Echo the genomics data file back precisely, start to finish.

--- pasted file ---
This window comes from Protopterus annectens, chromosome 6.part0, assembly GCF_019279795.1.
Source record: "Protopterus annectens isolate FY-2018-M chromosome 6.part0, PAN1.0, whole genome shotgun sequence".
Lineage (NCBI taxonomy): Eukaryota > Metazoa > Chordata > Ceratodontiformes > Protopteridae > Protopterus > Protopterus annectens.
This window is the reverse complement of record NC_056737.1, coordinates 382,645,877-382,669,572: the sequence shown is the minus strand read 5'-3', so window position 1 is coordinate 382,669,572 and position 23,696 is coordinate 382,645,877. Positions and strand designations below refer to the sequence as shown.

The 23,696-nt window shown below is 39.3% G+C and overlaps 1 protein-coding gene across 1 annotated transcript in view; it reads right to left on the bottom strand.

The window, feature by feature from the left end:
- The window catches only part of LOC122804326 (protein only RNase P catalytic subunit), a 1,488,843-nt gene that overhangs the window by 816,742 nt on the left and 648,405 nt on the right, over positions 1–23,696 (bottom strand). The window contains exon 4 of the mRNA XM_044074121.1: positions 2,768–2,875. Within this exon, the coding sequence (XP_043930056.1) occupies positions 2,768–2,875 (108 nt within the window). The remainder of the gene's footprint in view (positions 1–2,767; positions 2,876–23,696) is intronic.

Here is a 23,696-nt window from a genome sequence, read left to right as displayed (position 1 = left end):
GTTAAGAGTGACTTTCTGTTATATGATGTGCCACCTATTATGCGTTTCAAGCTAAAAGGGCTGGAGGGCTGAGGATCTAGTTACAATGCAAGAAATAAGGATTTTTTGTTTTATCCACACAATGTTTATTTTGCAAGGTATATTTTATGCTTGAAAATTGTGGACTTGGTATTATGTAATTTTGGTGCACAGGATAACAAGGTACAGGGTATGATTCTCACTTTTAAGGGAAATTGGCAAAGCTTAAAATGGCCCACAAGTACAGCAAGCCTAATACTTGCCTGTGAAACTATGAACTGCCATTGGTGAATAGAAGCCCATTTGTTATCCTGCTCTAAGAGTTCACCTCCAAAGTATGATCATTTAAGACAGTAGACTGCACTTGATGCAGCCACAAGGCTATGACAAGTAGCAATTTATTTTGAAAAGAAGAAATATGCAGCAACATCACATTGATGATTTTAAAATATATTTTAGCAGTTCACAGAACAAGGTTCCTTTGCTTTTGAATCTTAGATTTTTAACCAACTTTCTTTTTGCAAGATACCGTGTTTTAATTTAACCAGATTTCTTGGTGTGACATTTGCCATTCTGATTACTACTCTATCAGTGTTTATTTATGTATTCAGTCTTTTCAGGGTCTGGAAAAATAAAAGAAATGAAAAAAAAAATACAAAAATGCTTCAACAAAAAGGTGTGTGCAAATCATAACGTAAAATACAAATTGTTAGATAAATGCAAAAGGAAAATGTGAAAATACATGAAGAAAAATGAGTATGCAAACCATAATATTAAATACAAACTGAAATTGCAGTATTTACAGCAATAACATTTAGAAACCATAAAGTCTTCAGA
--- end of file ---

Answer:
This window comes from Protopterus annectens, chromosome 6.part0, assembly GCF_019279795.1.
Source record: "Protopterus annectens isolate FY-2018-M chromosome 6.part0, PAN1.0, whole genome shotgun sequence".
Lineage (NCBI taxonomy): Eukaryota > Metazoa > Chordata > Ceratodontiformes > Protopteridae > Protopterus > Protopterus annectens.
This window is the reverse complement of record NC_056737.1, coordinates 382,645,877-382,669,572: the sequence shown is the minus strand read 5'-3', so window position 1 is coordinate 382,669,572 and position 23,696 is coordinate 382,645,877. Positions and strand designations below refer to the sequence as shown.

The 23,696-nt window shown below is 39.3% G+C and overlaps 1 protein-coding gene across 1 annotated transcript in view; it reads right to left on the bottom strand.

The window, feature by feature from the left end:
- The window catches only part of LOC122804326 (protein only RNase P catalytic subunit), a 1,488,843-nt gene that overhangs the window by 816,742 nt on the left and 648,405 nt on the right, over positions 1–23,696 (bottom strand). The window contains exon 4 of the mRNA XM_044074121.1: positions 2,768–2,875. Within this exon, the coding sequence (XP_043930056.1) occupies positions 2,768–2,875 (108 nt within the window). The remainder of the gene's footprint in view (positions 1–2,767; positions 2,876–23,696) is intronic.

Here is a 23,696-nt window from a genome sequence, read left to right as displayed (position 1 = left end):
GTTAAGAGTGACTTTCTGTTATATGATGTGCCACCTATTATGCGTTTCAAGCTAAAAGGGCTGGAGGGCTGAGGATCTAGTTACAATGCAAGAAATAAGGATTTTTTGTTTTATCCACACAATGTTTATTTTGCAAGGTATATTTTATGCTTGAAAATTGTGGACTTGGTATTATGTAATTTTGGTGCACAGGATAACAAGGTACAGGGTATGATTCTCACTTTTAAGGGAAATTGGCAAAGCTTAAAATGGCCCACAAGTACAGCAAGCCTAATACTTGCCTGTGAAACTATGAACTGCCATTGGTGAATAGAAGCCCATTTGTTATCCTGCTCTAAGAGTTCACCTCCAAAGTATGATCATTTAAGACAGTAGACTGCACTTGATGCAGCCACAAGGCTATGACAAGTAGCAATTTATTTTGAAAAGAAGAAATATGCAGCAACATCACATTGATGATTTTAAAATATATTTTAGCAGTTCACAGAACAAGGTTCCTTTGCTTTTGAATCTTAGATTTTTAACCAACTTTCTTTTTGCAAGATACCGTGTTTTAATTTAACCAGATTTCTTGGTGTGACATTTGCCATTCTGATTACTACTCTATCAGTGTTTATTTATGTATTCAGTCTTTTCAGGGTCTGGAAAAATAAAAGAAATGAAAAAAAAAATACAAAAATGCTTCAACAAAAAGGTGTGTGCAAATCATAACGTAAAATACAAATTGTTAGATAAATGCAAAAGGAAAATGTGAAAATACATGAAGAAAAATGAGTATGCAAACCATAATATTAAATACAAACTGAAATTGCAGTATTTACAGCAATAACATTTAGAAACCATAAAGTCTTCAGA